Today, the Federal Emergency Management Agency (FEMA) and the Federal Communications Commission released a new tip sheet to help citizens understand how to better communicate during a disaster. It also includes advice on how to prepare for communications shortcomings before a disaster occurs. From the article:
As part of National Preparedness Month, the Federal Emergency Management Agency (FEMA) and the Federal Communications Commission (FCC) today released new tips for consumers aimed at preparing them for major disasters when communications networks are more likely to be compromised or damaged. Nearly one month ago, a 5.8 magnitude earthquake and Hurricane Irene struck the East Coast. In the minutes and hours that followed, mobile networks experienced significant network congestion, temporarily making it harder for millions of people to reach loved ones and emergency services. This tip sheet aims to help prepare Americans about how to communicate with each other, and loved ones, in the event of another disaster.
"Between the East Coast earthquake, Hurricane Irene, Tropical Storm Lee, and wildfires in Texas and California, we have had a lot of powerful reminders lately that disasters can strike anytime, anywhere - and can often make it difficult for the public to communicate with friends, loved ones or emergency personnel," said FEMA Administrator Craig Fugate. "An important part of preparing for disasters includes getting ready for potential communications challenges, whether caused by power outages or heavy cell network congestion. These simple tips are easy for anyone to follow and could make a world of difference when it matters the most."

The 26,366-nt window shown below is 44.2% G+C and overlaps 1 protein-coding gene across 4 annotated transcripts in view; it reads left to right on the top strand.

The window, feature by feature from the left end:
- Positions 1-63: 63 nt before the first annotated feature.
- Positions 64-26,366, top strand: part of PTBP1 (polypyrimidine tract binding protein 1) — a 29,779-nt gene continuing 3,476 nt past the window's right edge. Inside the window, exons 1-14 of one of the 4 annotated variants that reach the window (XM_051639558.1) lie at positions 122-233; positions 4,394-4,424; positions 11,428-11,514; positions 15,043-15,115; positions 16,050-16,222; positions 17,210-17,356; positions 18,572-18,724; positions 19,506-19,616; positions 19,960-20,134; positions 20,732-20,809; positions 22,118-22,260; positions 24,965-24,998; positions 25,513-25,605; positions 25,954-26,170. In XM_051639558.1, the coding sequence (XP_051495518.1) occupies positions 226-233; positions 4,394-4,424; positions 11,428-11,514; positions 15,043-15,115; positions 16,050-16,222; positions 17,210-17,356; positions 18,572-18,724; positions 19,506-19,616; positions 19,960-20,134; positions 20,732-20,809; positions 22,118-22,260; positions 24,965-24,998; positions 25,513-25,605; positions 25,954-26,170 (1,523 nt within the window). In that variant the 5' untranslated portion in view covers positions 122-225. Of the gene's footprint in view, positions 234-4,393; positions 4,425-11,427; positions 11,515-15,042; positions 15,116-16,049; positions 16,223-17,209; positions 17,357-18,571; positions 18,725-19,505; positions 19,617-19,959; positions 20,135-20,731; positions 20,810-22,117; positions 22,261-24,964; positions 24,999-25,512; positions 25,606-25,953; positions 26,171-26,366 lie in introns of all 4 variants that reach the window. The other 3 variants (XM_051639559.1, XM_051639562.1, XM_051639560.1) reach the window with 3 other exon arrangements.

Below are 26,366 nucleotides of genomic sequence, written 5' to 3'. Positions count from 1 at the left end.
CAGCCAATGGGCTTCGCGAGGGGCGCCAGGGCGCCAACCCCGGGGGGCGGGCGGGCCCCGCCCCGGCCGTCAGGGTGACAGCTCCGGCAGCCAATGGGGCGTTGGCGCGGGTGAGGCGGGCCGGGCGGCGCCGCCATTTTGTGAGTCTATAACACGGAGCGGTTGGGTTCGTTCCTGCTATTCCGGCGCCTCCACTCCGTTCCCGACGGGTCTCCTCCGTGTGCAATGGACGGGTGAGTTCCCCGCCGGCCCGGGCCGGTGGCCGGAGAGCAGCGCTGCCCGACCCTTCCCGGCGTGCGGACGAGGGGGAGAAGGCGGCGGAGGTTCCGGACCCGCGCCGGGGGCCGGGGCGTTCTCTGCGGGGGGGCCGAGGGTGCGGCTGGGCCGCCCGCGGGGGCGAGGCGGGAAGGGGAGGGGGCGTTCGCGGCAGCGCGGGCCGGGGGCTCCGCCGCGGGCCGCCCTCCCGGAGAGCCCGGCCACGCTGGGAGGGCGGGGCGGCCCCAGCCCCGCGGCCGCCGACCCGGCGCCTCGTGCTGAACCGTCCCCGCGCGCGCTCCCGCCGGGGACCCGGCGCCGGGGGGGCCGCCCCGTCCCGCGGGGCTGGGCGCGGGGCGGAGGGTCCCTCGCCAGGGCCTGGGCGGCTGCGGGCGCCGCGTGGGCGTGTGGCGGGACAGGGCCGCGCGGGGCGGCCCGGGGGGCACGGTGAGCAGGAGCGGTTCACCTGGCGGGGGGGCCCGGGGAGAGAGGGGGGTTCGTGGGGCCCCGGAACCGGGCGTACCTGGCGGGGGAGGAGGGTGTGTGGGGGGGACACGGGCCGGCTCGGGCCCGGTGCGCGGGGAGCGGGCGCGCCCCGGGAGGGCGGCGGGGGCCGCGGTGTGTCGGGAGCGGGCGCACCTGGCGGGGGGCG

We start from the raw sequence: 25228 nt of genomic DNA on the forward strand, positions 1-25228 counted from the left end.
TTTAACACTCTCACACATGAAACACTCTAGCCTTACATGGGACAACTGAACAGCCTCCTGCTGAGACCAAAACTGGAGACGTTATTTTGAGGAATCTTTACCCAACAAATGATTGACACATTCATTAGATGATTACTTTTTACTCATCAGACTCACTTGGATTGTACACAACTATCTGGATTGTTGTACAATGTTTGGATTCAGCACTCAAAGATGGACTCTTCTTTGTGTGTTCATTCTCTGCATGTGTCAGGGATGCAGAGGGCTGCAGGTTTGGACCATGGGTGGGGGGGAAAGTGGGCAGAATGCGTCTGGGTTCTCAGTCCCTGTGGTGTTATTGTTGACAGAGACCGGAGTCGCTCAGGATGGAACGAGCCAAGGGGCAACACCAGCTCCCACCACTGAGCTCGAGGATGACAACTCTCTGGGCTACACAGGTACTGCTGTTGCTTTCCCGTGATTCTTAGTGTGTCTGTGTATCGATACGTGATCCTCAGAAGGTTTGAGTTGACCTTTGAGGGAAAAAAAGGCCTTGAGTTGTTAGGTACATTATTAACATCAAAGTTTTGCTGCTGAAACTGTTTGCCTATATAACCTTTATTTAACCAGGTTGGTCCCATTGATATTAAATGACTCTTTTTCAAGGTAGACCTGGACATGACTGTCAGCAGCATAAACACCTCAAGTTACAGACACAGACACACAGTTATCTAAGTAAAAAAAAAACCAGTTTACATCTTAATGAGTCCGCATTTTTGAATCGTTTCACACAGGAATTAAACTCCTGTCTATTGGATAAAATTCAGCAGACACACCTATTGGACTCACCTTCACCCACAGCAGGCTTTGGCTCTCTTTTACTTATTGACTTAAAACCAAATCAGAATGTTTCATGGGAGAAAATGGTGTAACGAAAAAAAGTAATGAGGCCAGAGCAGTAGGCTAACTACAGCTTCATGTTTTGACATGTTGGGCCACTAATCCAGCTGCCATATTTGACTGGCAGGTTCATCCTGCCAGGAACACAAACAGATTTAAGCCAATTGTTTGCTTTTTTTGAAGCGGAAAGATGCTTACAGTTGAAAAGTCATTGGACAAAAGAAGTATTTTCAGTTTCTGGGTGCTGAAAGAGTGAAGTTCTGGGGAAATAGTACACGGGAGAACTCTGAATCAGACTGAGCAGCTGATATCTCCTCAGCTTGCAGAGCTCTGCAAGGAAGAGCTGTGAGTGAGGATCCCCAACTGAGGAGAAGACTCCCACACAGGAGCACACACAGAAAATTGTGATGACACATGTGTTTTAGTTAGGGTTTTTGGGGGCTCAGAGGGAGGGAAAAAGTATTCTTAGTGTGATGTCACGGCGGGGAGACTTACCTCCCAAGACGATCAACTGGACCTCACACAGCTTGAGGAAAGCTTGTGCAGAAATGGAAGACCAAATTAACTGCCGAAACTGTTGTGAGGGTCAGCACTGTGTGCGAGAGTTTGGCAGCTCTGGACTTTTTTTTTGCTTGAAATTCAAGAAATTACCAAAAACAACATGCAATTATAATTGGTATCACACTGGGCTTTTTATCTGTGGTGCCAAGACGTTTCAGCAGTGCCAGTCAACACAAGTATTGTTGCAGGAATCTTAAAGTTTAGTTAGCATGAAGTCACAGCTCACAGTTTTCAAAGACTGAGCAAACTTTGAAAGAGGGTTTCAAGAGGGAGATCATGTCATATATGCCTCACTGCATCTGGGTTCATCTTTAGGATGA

FCC Chairman Julius Genachowski said, "When disaster strikes, the ability to communicate is essential. However, power outages and other issues can interfere with the way people ordinarily communicate, making it harder to reach loved ones or emergency services. The FCC is committed to ensuring the public's safety through the reliability of our nation's communications networks. But there are also simple steps that consumers can take to prepare for a disaster as well as practical ways to better communicate during and after an event. I encourage all Americans to become familiar these tips and share them with friends and family."
Read the full article on FEMA.gov.